Warden Jennifer Brown believes in the program and in its ability to change lives for her inmates.

“We all make mistakes and these are someone’s mother or future mother—someone’s sister or daughter,” said Warden Brown – a female with 27 years in the prison industry who stood up to clap for each of her graduating inmates—and who got her own standing ovation.

“These women deserve every opportunity to become all they can be, improve their circumstances and have a second chance at improving their lives,” Brown continued. “I’m so grateful to The Texas Department of Criminal Justice (TDCJ), and others who without their support none of this would be possible,” Brown added.   

If adequate employment, training and certification is a prerequisite for successful re-entry into society for all inmates, then this program has already succeeded.

The inmates believe in the importance of the pilot program although some expressed surprise that females were included in the first ever pilot.  

“I couldn’t believe they would offer this opportunity first to women. They rarely if ever offer things first to women,” said Alison Albanese, 36, of Corpus Christi, during her commencement speech, fighting back tears and drawing tears from all of her cohorts. “We are just so grateful. You don’t know how grateful we are,” Albanese continued.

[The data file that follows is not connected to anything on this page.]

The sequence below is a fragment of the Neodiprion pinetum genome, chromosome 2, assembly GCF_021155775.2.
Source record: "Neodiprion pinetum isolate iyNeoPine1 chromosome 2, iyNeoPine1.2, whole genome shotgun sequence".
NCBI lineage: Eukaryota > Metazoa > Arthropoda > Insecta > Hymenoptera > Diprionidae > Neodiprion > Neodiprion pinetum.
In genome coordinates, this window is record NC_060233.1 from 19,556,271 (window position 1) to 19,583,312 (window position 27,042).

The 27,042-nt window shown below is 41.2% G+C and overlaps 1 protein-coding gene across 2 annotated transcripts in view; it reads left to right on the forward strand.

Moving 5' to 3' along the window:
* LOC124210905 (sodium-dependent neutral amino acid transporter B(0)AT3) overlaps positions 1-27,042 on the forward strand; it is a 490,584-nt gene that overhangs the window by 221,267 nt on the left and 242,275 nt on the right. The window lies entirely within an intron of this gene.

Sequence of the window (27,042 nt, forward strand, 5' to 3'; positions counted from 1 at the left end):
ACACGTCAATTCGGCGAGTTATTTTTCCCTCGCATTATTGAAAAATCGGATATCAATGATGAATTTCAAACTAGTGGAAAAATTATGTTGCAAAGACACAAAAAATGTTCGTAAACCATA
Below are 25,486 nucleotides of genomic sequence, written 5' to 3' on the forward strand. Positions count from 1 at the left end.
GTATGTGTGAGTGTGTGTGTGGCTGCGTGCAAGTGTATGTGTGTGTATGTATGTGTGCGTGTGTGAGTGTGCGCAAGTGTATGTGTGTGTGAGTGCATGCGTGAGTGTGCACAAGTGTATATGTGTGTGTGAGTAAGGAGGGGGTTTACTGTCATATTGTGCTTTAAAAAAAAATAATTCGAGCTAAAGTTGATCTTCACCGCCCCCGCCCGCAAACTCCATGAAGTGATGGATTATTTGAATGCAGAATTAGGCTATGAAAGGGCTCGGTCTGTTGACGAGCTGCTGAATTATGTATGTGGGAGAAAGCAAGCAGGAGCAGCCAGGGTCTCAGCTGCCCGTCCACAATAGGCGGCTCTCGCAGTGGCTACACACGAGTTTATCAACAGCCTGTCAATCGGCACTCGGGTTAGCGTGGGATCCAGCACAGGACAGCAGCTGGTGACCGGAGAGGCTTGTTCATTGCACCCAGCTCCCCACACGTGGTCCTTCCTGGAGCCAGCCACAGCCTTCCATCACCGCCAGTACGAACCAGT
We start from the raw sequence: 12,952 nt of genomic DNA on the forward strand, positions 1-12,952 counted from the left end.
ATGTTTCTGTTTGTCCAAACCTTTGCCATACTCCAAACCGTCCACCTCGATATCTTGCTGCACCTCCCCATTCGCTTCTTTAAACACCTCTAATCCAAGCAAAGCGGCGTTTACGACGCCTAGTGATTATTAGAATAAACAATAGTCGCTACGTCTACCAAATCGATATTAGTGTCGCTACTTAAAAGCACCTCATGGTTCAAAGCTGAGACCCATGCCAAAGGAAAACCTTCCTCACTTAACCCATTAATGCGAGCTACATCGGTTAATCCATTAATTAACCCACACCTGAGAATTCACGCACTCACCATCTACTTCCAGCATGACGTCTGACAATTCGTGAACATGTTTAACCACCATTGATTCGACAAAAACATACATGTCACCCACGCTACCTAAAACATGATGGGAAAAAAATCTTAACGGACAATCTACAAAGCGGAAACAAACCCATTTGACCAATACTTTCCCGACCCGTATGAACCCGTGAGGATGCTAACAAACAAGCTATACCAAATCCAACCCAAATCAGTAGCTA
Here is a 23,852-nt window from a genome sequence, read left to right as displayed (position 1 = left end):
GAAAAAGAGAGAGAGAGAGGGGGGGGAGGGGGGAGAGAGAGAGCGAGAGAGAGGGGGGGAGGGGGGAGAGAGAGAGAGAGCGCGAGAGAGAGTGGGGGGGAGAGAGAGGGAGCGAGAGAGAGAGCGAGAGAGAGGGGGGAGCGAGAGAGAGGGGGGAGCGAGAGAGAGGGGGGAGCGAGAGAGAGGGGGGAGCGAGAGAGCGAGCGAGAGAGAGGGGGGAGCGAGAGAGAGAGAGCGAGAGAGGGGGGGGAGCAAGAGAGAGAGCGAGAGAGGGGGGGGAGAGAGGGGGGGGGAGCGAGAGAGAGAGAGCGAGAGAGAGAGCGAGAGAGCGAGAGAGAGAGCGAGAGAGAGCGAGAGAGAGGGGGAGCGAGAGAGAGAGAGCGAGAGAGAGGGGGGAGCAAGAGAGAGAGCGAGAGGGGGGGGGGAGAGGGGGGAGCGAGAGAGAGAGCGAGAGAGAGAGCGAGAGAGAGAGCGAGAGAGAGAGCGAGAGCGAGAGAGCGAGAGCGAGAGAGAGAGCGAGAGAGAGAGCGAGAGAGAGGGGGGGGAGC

When asked what she would tell an employer who might be hesitant to hire an ex-offender, fighting back tears, as she held onto her own daughter who came to see her mom walk the stage, Misty Campbell, 46, of Amarillo, stopped thoughtfully, looked at her daughter, and then wiped tears from her eyes.

“They should know that we have to work three times as hard as a non-offender and we know that. We have to work harder to establish that trust more than anyone else does.  We are just happy for the opportunity to be treated like human beings and we will do whatever it takes,” Campbell stated.

“I’m not the same person who walked in here 4 years ago. This certification has built up my confidence. It has given me hope,” Campbell continued. “I’m ready for another chance.  I am stronger this time. I’ll do better.”

Sometimes hope does spring eternal.

By Margaret Hession